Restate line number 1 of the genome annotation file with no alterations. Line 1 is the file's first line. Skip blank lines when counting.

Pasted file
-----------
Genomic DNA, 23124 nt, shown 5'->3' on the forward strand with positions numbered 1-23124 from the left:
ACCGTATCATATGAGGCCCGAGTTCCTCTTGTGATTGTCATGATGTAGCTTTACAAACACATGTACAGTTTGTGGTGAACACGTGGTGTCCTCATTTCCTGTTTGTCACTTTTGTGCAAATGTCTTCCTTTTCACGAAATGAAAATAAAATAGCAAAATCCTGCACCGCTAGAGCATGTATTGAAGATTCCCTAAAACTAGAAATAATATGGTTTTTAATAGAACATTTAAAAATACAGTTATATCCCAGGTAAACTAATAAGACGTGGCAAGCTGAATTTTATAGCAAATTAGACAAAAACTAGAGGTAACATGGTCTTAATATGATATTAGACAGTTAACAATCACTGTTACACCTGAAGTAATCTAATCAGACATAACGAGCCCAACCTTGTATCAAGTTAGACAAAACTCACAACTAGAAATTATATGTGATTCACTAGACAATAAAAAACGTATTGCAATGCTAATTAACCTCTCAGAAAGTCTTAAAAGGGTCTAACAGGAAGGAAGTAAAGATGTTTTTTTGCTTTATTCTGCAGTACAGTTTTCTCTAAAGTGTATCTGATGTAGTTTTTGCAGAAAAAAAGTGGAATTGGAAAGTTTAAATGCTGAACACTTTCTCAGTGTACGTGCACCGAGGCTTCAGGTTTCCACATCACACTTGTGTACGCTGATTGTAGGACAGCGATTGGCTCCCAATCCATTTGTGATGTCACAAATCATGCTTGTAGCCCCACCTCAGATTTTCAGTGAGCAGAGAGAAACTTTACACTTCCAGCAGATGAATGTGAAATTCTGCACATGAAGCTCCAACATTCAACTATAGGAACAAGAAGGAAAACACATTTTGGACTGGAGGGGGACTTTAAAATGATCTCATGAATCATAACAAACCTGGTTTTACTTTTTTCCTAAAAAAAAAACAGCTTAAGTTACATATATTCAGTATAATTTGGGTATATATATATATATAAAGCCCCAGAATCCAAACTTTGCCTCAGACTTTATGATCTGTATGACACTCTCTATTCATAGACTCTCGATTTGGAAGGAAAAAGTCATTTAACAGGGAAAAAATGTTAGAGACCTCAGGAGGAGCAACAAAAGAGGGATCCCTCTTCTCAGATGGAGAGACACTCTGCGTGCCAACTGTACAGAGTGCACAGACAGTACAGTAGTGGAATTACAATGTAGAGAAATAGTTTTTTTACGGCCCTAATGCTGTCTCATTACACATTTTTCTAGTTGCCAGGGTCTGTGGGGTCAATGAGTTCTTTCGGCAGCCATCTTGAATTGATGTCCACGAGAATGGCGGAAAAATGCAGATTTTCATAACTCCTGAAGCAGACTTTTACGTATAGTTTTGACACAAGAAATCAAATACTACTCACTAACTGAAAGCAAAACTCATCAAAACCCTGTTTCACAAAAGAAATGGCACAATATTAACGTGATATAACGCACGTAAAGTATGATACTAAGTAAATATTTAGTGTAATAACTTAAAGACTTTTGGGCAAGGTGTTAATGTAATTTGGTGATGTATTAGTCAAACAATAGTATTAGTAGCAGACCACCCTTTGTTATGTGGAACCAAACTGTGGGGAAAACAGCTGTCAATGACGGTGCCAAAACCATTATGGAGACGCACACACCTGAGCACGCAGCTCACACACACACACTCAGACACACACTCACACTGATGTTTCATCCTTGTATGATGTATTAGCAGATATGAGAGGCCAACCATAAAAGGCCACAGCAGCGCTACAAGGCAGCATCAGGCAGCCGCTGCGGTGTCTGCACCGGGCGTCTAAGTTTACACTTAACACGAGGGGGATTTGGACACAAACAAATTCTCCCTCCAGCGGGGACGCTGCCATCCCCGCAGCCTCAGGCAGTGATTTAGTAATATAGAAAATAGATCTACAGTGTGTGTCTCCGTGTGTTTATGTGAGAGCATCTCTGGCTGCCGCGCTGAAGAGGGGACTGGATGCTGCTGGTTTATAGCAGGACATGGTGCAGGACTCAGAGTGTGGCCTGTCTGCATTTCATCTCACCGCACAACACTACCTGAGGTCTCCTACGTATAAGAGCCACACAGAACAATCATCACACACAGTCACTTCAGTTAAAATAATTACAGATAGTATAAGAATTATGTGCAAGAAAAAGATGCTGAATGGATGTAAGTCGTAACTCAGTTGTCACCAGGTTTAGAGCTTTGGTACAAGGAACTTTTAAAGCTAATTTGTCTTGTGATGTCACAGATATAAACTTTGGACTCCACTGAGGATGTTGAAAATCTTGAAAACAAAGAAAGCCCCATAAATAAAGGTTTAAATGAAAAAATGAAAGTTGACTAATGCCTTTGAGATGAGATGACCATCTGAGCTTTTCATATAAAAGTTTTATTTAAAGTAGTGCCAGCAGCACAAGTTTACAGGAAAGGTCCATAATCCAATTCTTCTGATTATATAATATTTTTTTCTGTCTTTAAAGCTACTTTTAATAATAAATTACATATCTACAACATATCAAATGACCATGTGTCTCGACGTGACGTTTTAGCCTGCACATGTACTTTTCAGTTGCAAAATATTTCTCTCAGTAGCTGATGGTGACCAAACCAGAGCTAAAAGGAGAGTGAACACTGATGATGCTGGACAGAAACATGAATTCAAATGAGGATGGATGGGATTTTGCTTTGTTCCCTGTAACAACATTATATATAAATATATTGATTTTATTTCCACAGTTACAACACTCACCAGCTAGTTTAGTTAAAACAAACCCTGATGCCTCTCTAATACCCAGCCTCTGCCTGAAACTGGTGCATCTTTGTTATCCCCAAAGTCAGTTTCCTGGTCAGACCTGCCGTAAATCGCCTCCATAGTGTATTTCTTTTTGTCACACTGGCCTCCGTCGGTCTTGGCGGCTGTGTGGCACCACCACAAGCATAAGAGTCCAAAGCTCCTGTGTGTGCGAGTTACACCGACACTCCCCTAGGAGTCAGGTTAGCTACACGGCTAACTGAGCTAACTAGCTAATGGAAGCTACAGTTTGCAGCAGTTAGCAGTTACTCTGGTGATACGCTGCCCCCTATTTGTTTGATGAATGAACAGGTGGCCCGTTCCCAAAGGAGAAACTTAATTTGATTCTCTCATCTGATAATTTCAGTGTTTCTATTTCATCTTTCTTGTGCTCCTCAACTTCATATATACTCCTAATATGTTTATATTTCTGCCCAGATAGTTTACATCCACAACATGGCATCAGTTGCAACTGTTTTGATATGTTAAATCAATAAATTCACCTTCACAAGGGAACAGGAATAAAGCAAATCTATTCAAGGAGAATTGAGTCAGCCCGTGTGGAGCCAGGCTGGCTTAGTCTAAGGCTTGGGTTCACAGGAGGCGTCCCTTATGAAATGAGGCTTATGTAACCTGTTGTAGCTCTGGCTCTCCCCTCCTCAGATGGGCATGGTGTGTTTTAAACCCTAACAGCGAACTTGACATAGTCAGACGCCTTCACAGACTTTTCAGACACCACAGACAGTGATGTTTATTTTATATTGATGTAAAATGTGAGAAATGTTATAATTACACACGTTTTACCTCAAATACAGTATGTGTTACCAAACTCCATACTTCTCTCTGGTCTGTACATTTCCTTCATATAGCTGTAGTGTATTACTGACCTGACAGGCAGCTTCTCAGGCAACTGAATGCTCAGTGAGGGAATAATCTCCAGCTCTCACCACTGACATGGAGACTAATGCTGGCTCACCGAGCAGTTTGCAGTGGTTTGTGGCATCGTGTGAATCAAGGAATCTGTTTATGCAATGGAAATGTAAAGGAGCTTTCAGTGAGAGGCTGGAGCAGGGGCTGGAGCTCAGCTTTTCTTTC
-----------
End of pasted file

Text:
Genomic DNA, 23124 nt, shown 5'->3' on the forward strand with positions numbered 1-23124 from the left: